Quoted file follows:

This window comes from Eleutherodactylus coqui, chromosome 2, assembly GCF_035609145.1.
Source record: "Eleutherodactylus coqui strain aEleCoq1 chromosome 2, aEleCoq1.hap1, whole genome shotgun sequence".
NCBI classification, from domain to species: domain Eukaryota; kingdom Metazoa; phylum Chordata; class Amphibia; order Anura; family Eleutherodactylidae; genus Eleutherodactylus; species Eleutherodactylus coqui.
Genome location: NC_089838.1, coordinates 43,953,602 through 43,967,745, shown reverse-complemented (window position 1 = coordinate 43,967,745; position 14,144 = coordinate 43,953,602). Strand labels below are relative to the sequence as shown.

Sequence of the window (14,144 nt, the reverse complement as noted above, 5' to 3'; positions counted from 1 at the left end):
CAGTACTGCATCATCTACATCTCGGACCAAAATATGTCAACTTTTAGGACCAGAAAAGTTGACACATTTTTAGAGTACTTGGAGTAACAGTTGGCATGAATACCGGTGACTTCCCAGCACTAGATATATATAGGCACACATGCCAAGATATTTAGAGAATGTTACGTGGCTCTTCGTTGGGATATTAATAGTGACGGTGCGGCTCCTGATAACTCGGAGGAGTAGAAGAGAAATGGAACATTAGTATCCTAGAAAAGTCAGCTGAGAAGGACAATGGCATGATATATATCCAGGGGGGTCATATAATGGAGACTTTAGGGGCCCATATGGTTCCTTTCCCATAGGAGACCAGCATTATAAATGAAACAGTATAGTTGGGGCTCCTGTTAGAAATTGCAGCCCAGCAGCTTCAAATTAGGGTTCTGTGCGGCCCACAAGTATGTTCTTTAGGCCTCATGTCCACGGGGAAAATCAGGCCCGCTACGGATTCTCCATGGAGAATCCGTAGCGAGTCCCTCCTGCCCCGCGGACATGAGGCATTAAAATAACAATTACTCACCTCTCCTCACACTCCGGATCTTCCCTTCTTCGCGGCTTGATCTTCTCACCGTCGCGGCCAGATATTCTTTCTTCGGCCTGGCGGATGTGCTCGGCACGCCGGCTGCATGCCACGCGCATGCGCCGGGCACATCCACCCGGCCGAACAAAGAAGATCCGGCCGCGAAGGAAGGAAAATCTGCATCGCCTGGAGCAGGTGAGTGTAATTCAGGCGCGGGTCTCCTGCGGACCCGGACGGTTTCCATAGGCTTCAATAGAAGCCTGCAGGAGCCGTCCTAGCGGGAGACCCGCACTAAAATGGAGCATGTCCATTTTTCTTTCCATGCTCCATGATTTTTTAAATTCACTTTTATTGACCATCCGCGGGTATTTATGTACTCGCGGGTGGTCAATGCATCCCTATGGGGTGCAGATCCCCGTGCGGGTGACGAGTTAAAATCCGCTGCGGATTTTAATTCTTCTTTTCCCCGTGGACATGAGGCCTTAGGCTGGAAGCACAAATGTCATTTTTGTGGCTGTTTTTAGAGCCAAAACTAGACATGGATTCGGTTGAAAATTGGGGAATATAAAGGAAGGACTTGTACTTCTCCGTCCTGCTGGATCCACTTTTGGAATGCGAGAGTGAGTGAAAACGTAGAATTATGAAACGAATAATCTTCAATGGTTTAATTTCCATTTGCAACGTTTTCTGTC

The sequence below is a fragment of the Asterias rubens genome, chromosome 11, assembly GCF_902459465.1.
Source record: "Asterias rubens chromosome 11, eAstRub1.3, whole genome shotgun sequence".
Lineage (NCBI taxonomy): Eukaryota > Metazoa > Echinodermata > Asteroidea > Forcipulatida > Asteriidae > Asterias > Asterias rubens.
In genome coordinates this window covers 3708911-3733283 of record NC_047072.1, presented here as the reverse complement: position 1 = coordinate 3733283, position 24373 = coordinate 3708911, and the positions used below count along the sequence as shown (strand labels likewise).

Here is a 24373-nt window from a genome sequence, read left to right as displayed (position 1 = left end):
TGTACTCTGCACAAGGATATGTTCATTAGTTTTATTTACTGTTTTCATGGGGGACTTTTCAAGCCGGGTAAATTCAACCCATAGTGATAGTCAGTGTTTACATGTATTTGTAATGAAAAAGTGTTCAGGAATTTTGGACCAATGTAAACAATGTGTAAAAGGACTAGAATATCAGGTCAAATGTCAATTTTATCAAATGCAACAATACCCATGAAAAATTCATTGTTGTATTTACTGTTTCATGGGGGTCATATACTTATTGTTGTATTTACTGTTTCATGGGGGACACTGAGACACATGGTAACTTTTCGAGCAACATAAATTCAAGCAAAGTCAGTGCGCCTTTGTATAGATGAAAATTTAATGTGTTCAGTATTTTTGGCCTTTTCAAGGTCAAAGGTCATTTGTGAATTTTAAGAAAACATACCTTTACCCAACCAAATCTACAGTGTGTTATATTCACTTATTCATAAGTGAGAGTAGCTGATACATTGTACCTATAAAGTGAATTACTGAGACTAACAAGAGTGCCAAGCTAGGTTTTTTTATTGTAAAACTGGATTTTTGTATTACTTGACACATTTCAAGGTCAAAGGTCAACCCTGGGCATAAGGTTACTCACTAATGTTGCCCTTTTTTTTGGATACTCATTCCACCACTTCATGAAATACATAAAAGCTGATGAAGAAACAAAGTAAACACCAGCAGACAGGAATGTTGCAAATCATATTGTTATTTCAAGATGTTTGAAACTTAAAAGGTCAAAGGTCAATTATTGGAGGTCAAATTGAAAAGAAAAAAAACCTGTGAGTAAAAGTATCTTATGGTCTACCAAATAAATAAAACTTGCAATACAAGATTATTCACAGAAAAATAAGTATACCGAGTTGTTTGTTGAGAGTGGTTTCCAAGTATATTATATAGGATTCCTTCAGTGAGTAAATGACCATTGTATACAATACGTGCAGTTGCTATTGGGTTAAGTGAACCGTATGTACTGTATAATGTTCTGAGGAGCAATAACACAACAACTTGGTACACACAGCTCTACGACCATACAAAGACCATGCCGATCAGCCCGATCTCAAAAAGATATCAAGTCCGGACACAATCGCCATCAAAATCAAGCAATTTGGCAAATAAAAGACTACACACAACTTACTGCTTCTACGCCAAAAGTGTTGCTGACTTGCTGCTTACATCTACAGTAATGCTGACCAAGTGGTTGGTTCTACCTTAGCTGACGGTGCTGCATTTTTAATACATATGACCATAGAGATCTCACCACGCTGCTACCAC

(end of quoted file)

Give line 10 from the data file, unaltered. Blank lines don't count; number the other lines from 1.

In genome coordinates this window covers 3708911-3733283 of record NC_047072.1, presented here as the reverse complement: position 1 = coordinate 3733283, position 24373 = coordinate 3708911, and the positions used below count along the sequence as shown (strand labels likewise).